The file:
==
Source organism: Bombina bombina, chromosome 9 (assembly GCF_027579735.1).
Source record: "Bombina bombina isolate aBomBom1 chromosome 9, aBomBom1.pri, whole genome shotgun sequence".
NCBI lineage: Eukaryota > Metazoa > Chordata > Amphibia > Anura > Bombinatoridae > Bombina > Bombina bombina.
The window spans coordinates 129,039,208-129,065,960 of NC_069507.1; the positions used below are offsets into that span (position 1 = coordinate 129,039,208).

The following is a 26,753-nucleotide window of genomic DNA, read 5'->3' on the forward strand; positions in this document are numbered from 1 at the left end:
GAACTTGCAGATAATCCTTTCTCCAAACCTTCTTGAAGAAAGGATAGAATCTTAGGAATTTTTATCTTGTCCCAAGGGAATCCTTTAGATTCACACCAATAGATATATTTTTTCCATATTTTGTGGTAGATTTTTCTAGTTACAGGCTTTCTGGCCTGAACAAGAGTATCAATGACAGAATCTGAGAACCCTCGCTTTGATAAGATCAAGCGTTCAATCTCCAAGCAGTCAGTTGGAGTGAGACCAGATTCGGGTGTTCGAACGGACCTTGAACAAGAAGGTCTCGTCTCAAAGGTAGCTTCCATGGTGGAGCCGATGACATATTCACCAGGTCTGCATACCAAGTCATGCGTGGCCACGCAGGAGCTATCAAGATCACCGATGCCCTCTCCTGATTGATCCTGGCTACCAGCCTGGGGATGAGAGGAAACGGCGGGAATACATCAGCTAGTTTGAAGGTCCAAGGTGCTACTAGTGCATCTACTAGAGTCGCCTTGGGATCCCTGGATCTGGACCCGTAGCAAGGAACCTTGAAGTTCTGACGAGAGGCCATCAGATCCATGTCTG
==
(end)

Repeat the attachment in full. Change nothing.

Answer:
Source organism: Bombina bombina, chromosome 9 (assembly GCF_027579735.1).
Source record: "Bombina bombina isolate aBomBom1 chromosome 9, aBomBom1.pri, whole genome shotgun sequence".
NCBI lineage: Eukaryota > Metazoa > Chordata > Amphibia > Anura > Bombinatoridae > Bombina > Bombina bombina.
The window spans coordinates 129,039,208-129,065,960 of NC_069507.1; the positions used below are offsets into that span (position 1 = coordinate 129,039,208).

The following is a 26,753-nucleotide window of genomic DNA, read 5'->3' on the forward strand; positions in this document are numbered from 1 at the left end:
GAACTTGCAGATAATCCTTTCTCCAAACCTTCTTGAAGAAAGGATAGAATCTTAGGAATTTTTATCTTGTCCCAAGGGAATCCTTTAGATTCACACCAATAGATATATTTTTTCCATATTTTGTGGTAGATTTTTCTAGTTACAGGCTTTCTGGCCTGAACAAGAGTATCAATGACAGAATCTGAGAACCCTCGCTTTGATAAGATCAAGCGTTCAATCTCCAAGCAGTCAGTTGGAGTGAGACCAGATTCGGGTGTTCGAACGGACCTTGAACAAGAAGGTCTCGTCTCAAAGGTAGCTTCCATGGTGGAGCCGATGACATATTCACCAGGTCTGCATACCAAGTCATGCGTGGCCACGCAGGAGCTATCAAGATCACCGATGCCCTCTCCTGATTGATCCTGGCTACCAGCCTGGGGATGAGAGGAAACGGCGGGAATACATCAGCTAGTTTGAAGGTCCAAGGTGCTACTAGTGCATCTACTAGAGTCGCCTTGGGATCCCTGGATCTGGACCCGTAGCAAGGAACCTTGAAGTTCTGACGAGAGGCCATCAGATCCATGTCTG